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Old 01-20-2017, 09:31 AM
 
Location: McAllen, TX
3,972 posts, read 2,614,010 times
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Quote:
Originally Posted by bigbear99 View Post
Be aware that Bluetooth is low fidelity because its bandwidth is so narrow. Does not seem to matter to most people, who use it for cheap headphones or cheap speakers, but you would not want it in an expensive system with good speakers.
Doesn't matter since when I use BT I'm usually playing mp3's which are also low fidelity. It serves it's purpose. I have BT on my home audio receiver and play music from my phone. It's the ultimate in convenience. The only exception is when I'm playing FLAC's which are higher quality. If I was playing CD's I wouldn't be using BT.
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Old 01-20-2017, 12:39 PM
 
2,896 posts, read 1,701,905 times
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Quote:
Originally Posted by gguerra View Post
Doesn't matter since when I use BT I'm usually playing mp3's which are also low fidelity. It serves it's purpose. I have BT on my home audio receiver and play music from my phone. It's the ultimate in convenience. The only exception is when I'm playing FLAC's which are higher quality. If I was playing CD's I wouldn't be using BT.
But you just stated it does matter! FLAC and CDs. 'nuf said
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Old 01-20-2017, 01:19 PM
 
Location: McAllen, TX
3,972 posts, read 2,614,010 times
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Quote:
Originally Posted by bigbear99 View Post
But you just stated it does matter! FLAC and CDs. 'nuf said
I have over 90k songs in my collection and probably less than a 1000 are FLAC's. I don't rip to FLAC because they take up too much space. I ripped my entire CD collection a few years back so most of those are 320k MP3's. I don't think I've put a CD in my player in over 3 years. I stream almost exclusively. BT is good enough for me and for most unless you are an audiophile or Neil Young, lol. I've noticed no difference between BT and using an 3.5mm audio cable because the source is already compressed. BT is convenient but what I don't like about it is that you have to be in line-of-sight for it to work right and it has limited range. It was not designed for what most use it for.

You could use Airplay (Apple) or DLNA for wireless sound although it's nowhere near as popular as BT. Those technologies do not degrade the sound. Play-Fi is another new technology that looks promising. It uses a local Wifi network to transmit the sound.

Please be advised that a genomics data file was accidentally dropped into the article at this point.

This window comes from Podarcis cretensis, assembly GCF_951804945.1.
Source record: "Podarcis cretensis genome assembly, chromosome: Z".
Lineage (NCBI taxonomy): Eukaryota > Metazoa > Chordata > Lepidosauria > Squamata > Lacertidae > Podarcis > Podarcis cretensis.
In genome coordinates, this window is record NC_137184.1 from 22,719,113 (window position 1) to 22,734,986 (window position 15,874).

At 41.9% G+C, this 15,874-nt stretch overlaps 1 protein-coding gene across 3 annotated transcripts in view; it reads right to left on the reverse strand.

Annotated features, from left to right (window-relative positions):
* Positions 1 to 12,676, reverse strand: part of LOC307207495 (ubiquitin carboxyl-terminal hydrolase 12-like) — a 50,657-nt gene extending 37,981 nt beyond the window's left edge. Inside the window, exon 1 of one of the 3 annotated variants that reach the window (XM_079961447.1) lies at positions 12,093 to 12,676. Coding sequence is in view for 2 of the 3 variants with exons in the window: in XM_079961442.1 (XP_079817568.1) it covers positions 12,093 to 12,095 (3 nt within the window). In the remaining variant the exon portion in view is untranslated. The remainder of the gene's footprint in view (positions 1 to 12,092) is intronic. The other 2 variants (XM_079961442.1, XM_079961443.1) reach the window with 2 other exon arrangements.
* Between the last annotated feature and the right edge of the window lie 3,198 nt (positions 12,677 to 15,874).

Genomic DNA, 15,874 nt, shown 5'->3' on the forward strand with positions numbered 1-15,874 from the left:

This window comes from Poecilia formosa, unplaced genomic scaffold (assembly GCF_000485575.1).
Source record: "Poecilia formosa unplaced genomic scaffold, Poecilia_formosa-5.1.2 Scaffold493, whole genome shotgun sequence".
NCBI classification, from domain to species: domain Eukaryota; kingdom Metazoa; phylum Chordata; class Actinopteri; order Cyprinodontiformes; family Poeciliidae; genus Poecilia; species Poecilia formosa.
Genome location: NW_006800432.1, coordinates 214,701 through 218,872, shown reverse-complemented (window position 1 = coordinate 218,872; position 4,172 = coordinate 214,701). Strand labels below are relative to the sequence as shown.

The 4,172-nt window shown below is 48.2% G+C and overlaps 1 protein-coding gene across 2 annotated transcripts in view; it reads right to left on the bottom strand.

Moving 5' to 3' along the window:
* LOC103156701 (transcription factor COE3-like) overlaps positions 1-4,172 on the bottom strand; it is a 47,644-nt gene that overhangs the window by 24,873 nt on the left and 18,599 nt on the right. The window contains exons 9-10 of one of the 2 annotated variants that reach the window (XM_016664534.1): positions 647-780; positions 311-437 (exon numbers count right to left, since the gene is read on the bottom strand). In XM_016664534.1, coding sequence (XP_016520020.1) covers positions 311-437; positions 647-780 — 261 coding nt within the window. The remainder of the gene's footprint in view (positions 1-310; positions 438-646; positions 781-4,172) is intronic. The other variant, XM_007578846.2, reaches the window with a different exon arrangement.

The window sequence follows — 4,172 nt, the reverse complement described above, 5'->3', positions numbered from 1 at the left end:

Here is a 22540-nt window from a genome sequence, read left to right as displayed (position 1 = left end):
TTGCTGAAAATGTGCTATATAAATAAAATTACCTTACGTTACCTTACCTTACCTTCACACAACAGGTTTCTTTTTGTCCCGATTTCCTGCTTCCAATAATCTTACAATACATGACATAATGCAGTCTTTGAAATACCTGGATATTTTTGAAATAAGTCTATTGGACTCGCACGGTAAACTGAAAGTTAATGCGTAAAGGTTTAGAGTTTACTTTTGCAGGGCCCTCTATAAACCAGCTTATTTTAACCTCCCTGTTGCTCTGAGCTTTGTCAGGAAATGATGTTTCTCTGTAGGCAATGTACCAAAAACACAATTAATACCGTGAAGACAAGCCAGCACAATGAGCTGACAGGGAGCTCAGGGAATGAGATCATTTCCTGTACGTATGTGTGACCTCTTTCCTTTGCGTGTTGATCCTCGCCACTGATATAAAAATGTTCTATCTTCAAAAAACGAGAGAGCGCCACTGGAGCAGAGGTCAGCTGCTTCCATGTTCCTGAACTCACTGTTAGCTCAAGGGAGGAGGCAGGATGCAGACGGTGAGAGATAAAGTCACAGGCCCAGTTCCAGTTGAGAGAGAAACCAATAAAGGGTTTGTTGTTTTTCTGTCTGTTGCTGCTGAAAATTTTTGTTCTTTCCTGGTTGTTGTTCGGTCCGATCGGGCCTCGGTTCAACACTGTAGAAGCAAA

What You Might Not Know About Bluetooth
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Old 01-20-2017, 01:59 PM
 
14,253 posts, read 15,568,361 times
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Quote:
Originally Posted by Student66 View Post
Hi all:

I grow weary of listening to my classical music on an iPod, and would like to put together some sort of home system. I live in an apartment, so, I would want to be respectful to my neighbors my not making a lot of noise, meaning, I do not think I need 1000 watts of anything etc., Anyways, not sure which way to go...some sort of all-in-one shelf system or put together components (CD player, speakers, and amplifier). I do not want to spend tons of money but, would like something that will last a long time and really helps to hear the beautiful sounds of Mozart, Chopin, and Beethoven.

Appreciate your ideas...

thanks..
I have a Rotel receiver and CD player hooked up to Wharfedale speakers. The quality difference compared to an Ipod is about 1000:1 and it is significantly better than my previous setup which was Denon (but the same speakers).
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Old 01-20-2017, 09:53 PM
 
Location: Not far from Fairbanks, AK
16,723 posts, read 29,314,884 times
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Quote:
Originally Posted by bigbear99 View Post
Be aware that Bluetooth is low fidelity because its bandwidth is so narrow. Does not seem to matter to most people, who use it for cheap headphones or cheap speakers, but you would not want it in an expensive system with good speakers.